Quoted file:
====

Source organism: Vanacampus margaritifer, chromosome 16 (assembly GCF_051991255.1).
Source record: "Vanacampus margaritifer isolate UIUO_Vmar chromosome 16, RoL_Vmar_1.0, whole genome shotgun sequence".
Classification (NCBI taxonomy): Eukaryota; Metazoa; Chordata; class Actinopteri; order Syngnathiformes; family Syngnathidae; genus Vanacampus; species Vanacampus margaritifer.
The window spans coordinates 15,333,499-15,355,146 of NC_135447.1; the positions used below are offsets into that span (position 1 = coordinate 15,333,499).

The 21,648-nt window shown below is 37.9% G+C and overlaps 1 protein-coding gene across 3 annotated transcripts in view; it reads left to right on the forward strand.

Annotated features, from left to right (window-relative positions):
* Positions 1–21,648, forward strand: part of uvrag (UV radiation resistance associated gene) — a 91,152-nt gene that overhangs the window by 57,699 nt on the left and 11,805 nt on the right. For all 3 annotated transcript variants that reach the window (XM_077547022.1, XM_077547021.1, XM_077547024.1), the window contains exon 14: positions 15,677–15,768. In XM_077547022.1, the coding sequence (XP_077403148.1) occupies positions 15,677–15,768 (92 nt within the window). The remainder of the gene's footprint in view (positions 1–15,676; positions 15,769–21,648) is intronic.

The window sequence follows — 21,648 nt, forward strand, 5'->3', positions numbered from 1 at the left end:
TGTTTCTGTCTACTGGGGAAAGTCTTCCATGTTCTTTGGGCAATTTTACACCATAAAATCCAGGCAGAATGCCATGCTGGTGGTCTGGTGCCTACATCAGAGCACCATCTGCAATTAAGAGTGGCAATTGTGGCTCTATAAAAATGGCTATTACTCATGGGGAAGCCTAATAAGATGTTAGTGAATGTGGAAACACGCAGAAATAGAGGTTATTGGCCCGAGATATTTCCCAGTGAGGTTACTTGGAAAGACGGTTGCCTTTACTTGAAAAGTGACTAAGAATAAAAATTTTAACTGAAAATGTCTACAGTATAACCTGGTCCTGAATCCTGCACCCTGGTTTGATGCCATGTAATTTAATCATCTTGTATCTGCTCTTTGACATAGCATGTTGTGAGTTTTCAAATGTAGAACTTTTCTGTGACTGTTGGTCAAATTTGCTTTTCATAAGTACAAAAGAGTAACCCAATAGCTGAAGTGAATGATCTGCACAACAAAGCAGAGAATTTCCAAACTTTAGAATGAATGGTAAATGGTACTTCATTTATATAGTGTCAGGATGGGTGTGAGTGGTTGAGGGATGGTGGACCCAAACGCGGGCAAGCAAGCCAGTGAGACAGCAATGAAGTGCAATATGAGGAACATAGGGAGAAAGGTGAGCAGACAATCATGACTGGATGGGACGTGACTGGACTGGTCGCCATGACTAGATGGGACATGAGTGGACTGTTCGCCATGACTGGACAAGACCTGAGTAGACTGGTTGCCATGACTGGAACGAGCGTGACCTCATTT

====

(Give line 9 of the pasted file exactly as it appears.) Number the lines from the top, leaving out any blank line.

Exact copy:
TGTTTCTGTCTACTGGGGAAAGTCTTCCATGTTCTTTGGGCAATTTTACACCATAAAATCCAGGCAGAATGCCATGCTGGTGGTCTGGTGCCTACATCAGAGCACCATCTGCAATTAAGAGTGGCAATTGTGGCTCTATAAAAATGGCTATTACTCATGGGGAAGCCTAATAAGATGTTAGTGAATGTGGAAACACGCAGAAATAGAGGTTATTGGCCCGAGATATTTCCCAGTGAGGTTACTTGGAAAGACGGTTGCCTTTACTTGAAAAGTGACTAAGAATAAAAATTTTAACTGAAAATGTCTACAGTATAACCTGGTCCTGAATCCTGCACCCTGGTTTGATGCCATGTAATTTAATCATCTTGTATCTGCTCTTTGACATAGCATGTTGTGAGTTTTCAAATGTAGAACTTTTCTGTGACTGTTGGTCAAATTTGCTTTTCATAAGTACAAAAGAGTAACCCAATAGCTGAAGTGAATGATCTGCACAACAAAGCAGAGAATTTCCAAACTTTAGAATGAATGGTAAATGGTACTTCATTTATATAGTGTCAGGATGGGTGTGAGTGGTTGAGGGATGGTGGACCCAAACGCGGGCAAGCAAGCCAGTGAGACAGCAATGAAGTGCAATATGAGGAACATAGGGAGAAAGGTGAGCAGACAATCATGACTGGATGGGACGTGACTGGACTGGTCGCCATGACTAGATGGGACATGAGTGGACTGTTCGCCATGACTGGACAAGACCTGAGTAGACTGGTTGCCATGACTGGAACGAGCGTGACCTCATTT